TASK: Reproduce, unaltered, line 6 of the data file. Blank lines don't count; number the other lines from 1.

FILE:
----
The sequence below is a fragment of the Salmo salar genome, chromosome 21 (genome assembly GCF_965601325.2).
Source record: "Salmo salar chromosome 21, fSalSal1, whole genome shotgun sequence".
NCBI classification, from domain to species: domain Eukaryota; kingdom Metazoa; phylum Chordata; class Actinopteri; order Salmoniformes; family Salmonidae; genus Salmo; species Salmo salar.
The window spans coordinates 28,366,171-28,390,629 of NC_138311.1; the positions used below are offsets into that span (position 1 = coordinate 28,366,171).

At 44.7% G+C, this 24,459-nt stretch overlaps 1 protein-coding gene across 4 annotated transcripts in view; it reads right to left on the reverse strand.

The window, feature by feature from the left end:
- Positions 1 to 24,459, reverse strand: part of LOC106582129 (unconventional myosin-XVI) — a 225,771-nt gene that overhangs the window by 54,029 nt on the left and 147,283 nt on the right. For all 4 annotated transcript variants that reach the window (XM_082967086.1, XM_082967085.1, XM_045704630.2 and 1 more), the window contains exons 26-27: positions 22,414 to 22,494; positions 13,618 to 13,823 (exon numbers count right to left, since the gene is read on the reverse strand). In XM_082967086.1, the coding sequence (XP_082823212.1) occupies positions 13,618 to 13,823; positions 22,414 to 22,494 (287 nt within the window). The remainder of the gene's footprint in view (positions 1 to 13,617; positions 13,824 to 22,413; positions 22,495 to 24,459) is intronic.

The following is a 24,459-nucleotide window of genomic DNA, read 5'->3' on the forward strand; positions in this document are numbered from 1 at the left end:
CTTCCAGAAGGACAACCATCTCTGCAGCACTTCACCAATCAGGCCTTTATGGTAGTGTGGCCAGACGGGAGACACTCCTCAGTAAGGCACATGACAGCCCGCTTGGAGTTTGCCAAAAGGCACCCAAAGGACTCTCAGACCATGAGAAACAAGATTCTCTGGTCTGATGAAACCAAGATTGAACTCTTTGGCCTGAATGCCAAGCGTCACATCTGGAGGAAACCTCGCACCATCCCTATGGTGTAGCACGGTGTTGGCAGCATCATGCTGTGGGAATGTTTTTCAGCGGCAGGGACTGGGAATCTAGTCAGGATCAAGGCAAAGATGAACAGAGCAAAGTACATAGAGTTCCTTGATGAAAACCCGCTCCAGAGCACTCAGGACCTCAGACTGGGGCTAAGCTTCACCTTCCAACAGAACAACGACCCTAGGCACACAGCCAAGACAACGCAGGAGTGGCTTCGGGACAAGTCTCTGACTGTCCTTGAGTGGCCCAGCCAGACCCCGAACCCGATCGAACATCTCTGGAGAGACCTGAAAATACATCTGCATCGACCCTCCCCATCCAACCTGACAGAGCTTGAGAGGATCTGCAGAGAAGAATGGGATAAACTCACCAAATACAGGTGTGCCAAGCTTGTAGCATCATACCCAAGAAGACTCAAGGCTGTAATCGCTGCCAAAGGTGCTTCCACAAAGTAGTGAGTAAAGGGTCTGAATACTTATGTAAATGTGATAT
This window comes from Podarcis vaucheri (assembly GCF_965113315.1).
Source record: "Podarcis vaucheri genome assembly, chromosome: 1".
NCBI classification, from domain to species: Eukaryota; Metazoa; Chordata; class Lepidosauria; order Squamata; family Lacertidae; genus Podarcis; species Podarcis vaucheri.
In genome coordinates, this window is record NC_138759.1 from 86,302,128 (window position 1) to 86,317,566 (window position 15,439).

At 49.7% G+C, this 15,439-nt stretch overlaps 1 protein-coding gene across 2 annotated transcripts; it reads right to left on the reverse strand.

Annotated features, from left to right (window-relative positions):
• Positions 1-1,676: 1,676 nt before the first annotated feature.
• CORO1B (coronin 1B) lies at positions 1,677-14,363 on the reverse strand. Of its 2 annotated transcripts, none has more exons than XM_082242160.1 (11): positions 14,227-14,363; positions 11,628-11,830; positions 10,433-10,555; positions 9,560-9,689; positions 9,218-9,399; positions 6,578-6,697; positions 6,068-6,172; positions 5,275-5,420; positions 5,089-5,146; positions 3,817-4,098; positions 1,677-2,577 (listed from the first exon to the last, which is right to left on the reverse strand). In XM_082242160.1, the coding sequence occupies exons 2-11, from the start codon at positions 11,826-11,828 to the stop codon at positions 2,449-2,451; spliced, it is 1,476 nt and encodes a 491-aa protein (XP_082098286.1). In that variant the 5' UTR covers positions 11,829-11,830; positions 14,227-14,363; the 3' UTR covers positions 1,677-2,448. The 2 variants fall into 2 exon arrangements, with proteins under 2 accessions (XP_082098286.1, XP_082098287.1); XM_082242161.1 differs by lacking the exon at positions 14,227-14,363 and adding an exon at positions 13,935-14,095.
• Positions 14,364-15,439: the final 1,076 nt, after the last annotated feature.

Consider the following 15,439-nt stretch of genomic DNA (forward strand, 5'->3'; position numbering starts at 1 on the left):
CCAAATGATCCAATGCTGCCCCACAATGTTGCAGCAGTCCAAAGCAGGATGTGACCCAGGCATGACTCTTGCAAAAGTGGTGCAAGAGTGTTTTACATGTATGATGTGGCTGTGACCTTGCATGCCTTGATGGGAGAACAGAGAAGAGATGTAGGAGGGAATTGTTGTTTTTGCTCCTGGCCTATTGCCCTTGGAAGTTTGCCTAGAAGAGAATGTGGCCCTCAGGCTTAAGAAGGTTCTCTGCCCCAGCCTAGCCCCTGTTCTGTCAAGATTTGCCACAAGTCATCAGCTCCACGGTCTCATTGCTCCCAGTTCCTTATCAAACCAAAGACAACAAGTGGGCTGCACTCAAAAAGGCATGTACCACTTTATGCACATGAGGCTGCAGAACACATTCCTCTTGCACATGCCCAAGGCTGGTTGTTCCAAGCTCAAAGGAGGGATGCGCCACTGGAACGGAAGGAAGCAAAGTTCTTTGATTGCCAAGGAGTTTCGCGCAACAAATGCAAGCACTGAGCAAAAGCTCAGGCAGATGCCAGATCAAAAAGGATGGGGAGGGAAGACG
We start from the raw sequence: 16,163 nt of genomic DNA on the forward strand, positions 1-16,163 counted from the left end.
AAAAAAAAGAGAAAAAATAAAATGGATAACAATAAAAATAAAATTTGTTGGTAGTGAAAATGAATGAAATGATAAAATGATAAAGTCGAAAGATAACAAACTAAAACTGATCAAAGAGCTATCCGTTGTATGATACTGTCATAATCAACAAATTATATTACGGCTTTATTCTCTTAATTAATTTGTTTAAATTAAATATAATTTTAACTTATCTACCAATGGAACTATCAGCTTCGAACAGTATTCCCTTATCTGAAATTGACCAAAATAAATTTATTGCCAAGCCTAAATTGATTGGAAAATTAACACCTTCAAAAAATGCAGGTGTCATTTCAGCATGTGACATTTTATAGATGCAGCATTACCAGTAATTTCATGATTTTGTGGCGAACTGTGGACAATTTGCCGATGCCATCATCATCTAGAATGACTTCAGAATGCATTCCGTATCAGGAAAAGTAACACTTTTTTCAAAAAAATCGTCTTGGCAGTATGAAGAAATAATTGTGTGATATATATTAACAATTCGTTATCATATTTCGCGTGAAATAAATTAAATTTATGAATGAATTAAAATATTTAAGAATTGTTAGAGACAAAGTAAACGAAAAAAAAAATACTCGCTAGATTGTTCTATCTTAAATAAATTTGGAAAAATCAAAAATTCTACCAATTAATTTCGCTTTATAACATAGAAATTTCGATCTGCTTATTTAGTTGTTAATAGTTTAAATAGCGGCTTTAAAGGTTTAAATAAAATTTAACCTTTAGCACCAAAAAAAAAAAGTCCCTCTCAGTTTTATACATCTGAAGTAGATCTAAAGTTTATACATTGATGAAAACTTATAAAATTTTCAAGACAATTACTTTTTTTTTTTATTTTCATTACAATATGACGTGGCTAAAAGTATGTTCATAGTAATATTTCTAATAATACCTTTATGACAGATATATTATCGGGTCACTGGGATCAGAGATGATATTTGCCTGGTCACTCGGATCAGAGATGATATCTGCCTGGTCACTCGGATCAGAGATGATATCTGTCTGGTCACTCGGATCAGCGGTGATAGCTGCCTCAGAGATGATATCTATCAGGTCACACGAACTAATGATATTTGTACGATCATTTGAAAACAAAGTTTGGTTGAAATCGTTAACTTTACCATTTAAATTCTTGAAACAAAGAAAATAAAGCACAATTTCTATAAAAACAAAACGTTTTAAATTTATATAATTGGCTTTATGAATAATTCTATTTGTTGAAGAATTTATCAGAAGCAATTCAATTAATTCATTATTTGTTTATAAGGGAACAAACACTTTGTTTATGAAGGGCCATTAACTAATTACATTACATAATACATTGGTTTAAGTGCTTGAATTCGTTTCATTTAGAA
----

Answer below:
The window, feature by feature from the left end: